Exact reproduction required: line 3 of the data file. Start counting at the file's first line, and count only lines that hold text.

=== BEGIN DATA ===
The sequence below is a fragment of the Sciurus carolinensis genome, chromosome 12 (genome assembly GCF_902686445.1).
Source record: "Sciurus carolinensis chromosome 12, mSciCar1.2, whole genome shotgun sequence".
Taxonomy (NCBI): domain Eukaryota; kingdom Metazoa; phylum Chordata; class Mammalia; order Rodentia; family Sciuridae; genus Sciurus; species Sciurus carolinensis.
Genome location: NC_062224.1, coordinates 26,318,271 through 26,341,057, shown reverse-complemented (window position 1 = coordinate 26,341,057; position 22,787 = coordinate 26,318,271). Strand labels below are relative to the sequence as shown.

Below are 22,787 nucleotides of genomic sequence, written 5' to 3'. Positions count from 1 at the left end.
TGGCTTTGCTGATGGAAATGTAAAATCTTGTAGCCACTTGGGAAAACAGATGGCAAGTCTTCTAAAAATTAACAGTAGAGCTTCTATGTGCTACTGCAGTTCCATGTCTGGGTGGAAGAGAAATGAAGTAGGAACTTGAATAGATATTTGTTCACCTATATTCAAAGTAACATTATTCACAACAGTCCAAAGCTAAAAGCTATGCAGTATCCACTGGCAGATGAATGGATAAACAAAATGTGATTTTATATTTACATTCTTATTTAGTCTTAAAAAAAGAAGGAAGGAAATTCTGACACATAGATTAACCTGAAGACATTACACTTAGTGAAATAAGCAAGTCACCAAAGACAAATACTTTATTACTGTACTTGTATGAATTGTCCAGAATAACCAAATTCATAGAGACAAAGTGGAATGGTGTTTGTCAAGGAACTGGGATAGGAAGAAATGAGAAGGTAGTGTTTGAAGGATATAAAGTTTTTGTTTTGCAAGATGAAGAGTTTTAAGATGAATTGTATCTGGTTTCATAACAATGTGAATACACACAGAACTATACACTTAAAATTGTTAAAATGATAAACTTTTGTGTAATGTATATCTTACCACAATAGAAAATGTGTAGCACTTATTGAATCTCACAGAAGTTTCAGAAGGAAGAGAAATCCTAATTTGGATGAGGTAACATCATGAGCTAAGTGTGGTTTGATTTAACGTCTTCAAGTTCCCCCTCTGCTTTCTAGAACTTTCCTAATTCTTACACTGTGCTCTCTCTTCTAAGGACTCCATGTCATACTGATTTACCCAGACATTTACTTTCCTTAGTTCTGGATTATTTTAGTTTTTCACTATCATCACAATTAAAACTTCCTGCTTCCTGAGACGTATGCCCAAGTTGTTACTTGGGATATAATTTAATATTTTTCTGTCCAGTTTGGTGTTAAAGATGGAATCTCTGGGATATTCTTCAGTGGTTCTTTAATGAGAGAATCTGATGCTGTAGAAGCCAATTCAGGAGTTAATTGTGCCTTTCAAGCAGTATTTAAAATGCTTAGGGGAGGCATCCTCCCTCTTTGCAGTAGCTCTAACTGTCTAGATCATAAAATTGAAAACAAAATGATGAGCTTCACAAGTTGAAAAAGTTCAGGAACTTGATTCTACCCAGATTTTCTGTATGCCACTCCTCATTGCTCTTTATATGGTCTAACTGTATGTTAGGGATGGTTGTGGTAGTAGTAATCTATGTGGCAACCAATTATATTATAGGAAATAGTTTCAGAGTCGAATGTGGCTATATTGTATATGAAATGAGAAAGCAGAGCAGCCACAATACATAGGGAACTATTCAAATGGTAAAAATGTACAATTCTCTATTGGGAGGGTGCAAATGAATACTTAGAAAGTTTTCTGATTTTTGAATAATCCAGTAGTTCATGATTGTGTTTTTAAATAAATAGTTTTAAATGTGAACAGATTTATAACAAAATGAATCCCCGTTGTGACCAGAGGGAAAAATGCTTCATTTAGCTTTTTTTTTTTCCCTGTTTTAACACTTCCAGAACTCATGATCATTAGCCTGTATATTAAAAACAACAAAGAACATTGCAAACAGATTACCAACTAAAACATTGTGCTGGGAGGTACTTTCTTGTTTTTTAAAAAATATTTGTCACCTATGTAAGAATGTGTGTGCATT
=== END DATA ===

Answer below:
Taxonomy (NCBI): domain Eukaryota; kingdom Metazoa; phylum Chordata; class Mammalia; order Rodentia; family Sciuridae; genus Sciurus; species Sciurus carolinensis.